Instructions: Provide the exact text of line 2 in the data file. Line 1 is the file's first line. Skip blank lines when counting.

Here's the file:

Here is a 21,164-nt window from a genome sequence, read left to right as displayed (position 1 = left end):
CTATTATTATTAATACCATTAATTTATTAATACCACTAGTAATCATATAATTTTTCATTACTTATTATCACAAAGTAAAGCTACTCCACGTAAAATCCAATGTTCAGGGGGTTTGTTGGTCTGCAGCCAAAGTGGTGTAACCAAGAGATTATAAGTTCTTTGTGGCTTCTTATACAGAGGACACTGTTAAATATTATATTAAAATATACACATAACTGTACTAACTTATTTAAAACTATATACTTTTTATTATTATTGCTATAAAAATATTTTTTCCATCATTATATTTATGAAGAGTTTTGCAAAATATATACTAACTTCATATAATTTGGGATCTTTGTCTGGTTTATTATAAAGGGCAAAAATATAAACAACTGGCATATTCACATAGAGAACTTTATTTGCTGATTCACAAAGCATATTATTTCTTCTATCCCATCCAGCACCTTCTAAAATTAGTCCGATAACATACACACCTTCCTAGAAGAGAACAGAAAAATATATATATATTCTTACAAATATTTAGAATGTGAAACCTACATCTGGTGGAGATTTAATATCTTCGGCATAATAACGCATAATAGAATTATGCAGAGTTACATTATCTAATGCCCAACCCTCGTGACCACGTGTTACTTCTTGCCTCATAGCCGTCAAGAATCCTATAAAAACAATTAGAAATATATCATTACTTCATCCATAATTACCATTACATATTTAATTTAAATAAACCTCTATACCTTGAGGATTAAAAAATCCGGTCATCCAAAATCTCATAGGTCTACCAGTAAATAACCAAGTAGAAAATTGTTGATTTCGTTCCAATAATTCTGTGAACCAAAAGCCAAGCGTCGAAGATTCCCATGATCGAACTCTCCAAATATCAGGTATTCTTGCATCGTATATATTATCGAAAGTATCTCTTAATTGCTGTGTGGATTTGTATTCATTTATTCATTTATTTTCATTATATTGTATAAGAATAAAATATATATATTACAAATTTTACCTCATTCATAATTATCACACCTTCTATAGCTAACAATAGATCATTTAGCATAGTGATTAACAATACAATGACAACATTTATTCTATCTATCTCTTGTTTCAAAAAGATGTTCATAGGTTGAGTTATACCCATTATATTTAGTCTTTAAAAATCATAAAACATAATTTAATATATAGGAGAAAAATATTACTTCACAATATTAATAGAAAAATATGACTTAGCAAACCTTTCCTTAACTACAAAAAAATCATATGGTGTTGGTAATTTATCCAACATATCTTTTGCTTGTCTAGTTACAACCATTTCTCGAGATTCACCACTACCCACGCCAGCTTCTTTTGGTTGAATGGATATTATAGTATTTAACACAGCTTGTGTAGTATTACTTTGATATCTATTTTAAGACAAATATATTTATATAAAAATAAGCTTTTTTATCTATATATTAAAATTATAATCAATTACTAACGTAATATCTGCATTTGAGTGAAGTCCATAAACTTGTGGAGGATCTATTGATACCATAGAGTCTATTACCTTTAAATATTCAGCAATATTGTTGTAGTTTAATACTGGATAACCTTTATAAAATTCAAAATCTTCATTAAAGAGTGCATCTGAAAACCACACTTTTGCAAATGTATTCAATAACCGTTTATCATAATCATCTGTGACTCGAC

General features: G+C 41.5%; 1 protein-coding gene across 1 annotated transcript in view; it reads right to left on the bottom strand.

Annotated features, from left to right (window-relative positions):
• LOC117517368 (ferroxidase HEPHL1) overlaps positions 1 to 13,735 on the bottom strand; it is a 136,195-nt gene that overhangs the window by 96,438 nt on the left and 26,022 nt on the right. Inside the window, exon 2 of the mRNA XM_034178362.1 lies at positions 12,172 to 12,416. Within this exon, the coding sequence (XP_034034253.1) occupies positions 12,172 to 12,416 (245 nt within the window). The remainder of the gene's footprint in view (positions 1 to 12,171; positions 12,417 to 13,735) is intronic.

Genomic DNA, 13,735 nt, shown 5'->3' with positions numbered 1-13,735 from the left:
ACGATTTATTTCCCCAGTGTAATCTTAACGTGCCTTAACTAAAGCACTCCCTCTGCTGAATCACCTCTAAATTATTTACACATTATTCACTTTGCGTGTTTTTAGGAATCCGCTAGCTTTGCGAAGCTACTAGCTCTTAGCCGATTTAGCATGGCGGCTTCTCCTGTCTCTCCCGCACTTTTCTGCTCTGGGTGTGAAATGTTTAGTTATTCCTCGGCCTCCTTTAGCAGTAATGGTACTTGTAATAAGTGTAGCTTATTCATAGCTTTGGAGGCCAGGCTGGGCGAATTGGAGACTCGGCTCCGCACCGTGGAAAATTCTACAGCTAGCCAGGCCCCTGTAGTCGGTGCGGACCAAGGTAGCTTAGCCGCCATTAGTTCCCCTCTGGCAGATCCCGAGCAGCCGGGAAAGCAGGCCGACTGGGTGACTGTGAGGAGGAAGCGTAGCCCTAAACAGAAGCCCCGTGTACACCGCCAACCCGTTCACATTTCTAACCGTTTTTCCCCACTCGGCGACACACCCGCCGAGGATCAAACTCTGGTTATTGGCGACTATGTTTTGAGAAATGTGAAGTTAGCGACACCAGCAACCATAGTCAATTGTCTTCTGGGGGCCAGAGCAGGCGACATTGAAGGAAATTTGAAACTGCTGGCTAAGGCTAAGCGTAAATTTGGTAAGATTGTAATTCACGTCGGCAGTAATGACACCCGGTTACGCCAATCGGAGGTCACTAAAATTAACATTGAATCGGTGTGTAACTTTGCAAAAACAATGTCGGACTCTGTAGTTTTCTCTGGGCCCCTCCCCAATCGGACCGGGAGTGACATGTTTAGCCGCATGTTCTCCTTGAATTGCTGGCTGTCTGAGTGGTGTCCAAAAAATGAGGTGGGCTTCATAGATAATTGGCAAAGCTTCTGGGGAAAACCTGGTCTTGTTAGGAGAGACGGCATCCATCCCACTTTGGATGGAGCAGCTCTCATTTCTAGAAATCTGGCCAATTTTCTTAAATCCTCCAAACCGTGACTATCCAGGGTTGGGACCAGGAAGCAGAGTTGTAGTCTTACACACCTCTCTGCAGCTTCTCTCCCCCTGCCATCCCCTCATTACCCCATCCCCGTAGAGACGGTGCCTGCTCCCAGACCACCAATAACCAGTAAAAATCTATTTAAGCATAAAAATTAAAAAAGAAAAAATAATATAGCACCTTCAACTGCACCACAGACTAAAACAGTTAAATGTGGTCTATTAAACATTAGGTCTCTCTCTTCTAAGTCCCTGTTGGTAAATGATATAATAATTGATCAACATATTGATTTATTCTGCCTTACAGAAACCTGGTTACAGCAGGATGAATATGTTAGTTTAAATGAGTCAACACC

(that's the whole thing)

CTATTATTATTAATACCATTAATTTATTAATACCACTAGTAATCATATAATTTTTCATTACTTATTATCACAAAGTAAAGCTACTCCACGTAAAATCCAATGTTCAGGGGGTTTGTTGGTCTGCAGCCAAAGTGGTGTAACCAAGAGATTATAAGTTCTTTGTGGCTTCTTATACAGAGGACACTGTTAAATATTATATTAAAATATACACATAACTGTACTAACTTATTTAAAACTATATACTTTTTATTATTATTGCTATAAAAATATTTTTTCCATCATTATATTTATGAAGAGTTTTGCAAAATATATACTAACTTCATATAATTTGGGATCTTTGTCTGGTTTATTATAAAGGGCAAAAATATAAACAACTGGCATATTCACATAGAGAACTTTATTTGCTGATTCACAAAGCATATTATTTCTTCTATCCCATCCAGCACCTTCTAAAATTAGTCCGATAACATACACACCTTCCTAGAAGAGAACAGAAAAATATATATATATTCTTACAAATATTTAGAATGTGAAACCTACATCTGGTGGAGATTTAATATCTTCGGCATAATAACGCATAATAGAATTATGCAGAGTTACATTATCTAATGCCCAACCCTCGTGACCACGTGTTACTTCTTGCCTCATAGCCGTCAAGAATCCTATAAAAACAATTAGAAATATATCATTACTTCATCCATAATTACCATTACATATTTAATTTAAATAAACCTCTATACCTTGAGGATTAAAAAATCCGGTCATCCAAAATCTCATAGGTCTACCAGTAAATAACCAAGTAGAAAATTGTTGATTTCGTTCCAATAATTCTGTGAACCAAAAGCCAAGCGTCGAAGATTCCCATGATCGAACTCTCCAAATATCAGGTATTCTTGCATCGTATATATTATCGAAAGTATCTCTTAATTGCTGTGTGGATTTGTATTCATTTATTCATTTATTTTCATTATATTGTATAAGAATAAAATATATATATTACAAATTTTACCTCATTCATAATTATCACACCTTCTATAGCTAACAATAGATCATTTAGCATAGTGATTAACAATACAATGACAACATTTATTCTATCTATCTCTTGTTTCAAAAAGATGTTCATAGGTTGAGTTATACCCATTATATTTAGTCTTTAAAAATCATAAAACATAATTTAATATATAGGAGAAAAATATTACTTCACAATATTAATAGAAAAATATGACTTAGCAAACCTTTCCTTAACTACAAAAAAATCATATGGTGTTGGTAATTTATCCAACATATCTTTTGCTTGTCTAGTTACAACCATTTCTCGAGATTCACCACTACCCACGCCAGCTTCTTTTGGTTGAATGGATATTATAGTATTTAACACAGCTTGTGTAGTATTACTTTGATATCTATTTTAAGACAAATATATTTATATAAAAATAAGCTTTTTTATCTATATATTAAAATTATAATCAATTACTAACGTAATATCTGCATTTGAGTGAAGTCCATAAACTTGTGGAGGATCTATTGATACCATAGAGTCTATTACCTTTAAATATTCAGCAATATTGTTGTAGTTTAATACTGGATAACCTTTATAAAATTCAAAATCTTCATTAAAGAGTGCATCTGAAAACCACACTTTTGCAAATGTATTCAATAACCGTTTATCATAATCATCTGTGACTCGAC